3D Bioplotter Research Papers

Displaying all papers about Endothelial Cells (3 results)

Cell Bioprinting: The 3D-Bioplotter™ Case

Materials 2019 Volume 12, Issue 23, Article 4005

The classic cell culture involves the use of support in two dimensions, such as a well plate or a Petri dish, that allows the culture of different types of cells. However, this technique does not mimic the natural microenvironment where the cells are exposed to. To solve that, three-dimensional bioprinting techniques were implemented, which involves the use of biopolymers and/or synthetic materials and cells. Because of a lack of information between data sources, the objective of this review paper is, to sum up, all the available information on the topic of bioprinting and to help researchers with the problematics with…

Modular Small Diameter Vascular Grafts with Bioactive Functionalities

PloS One 2015 Volume 10, Issue 7, Article e0133632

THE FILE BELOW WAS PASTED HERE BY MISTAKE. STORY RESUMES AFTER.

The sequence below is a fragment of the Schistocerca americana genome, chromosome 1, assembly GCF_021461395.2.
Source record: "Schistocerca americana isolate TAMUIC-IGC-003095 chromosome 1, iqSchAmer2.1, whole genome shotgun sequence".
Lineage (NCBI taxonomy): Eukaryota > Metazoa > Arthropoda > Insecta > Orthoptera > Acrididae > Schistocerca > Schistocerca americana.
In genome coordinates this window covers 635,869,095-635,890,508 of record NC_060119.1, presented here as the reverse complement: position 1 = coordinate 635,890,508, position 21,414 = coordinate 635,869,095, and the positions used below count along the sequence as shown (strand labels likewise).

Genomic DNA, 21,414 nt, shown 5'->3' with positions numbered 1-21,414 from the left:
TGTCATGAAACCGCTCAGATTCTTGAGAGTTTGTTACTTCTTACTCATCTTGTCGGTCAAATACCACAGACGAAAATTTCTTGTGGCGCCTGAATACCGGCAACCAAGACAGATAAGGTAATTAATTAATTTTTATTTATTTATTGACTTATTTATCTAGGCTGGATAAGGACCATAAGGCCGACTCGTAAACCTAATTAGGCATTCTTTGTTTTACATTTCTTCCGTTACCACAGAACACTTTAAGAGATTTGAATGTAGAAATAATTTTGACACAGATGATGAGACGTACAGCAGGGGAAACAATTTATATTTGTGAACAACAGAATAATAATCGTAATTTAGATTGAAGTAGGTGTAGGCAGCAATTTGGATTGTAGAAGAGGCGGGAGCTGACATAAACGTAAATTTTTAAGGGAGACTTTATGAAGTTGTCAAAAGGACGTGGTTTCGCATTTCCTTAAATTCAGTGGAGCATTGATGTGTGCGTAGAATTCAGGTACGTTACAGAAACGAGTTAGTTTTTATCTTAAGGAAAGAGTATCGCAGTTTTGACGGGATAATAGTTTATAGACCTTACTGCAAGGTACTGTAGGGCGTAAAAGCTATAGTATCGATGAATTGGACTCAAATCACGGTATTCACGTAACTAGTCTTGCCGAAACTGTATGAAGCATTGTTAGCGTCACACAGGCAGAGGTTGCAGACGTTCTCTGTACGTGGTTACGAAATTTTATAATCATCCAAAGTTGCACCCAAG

We report the fabrication of a novel type of artificial small diameter blood vessels, termed biomimetic tissue-engineered blood vessels (bTEBV), with a modular composition. They are composed of a hydrogel scaffold consisting of two negatively charged natural polymers, alginate and a modified chitosan, N,O-carboxymethyl chitosan (N,O-CMC). Into this biologically inert scaffold two biofunctionally active biopolymers are embedded, inorganic polyphosphate (polyP) and silica, as well as gelatin which exposes the cell recognition signal, Arg-Gly-Asp (RGD). These materials can be hardened by exposure to Ca2+ through formation of Ca2+ bridges between the polyanions, alginate, N,O-CMC, and polyP (alginate-Ca2+-N,O-CMC-polyP). The bTEBV are formed…

A Multimaterial Bioink Method for 3D Printing Tunable, Cell-Compatible Hydrogels

Advanced Materials 2015 Volume 27, Issue 9, Pages 1607–1614

A multimaterial bio-ink method using polyethylene glycol crosslinking is presented for expanding the biomaterial palette required for 3D bioprinting of more mimetic and customizable tissue and organ constructs. Lightly crosslinked, soft hydrogels are produced from precursor solutions of various materials and 3D printed. Rheological and biological characterizations are presented, and the promise of this new bio-ink synthesis strategy is discussed.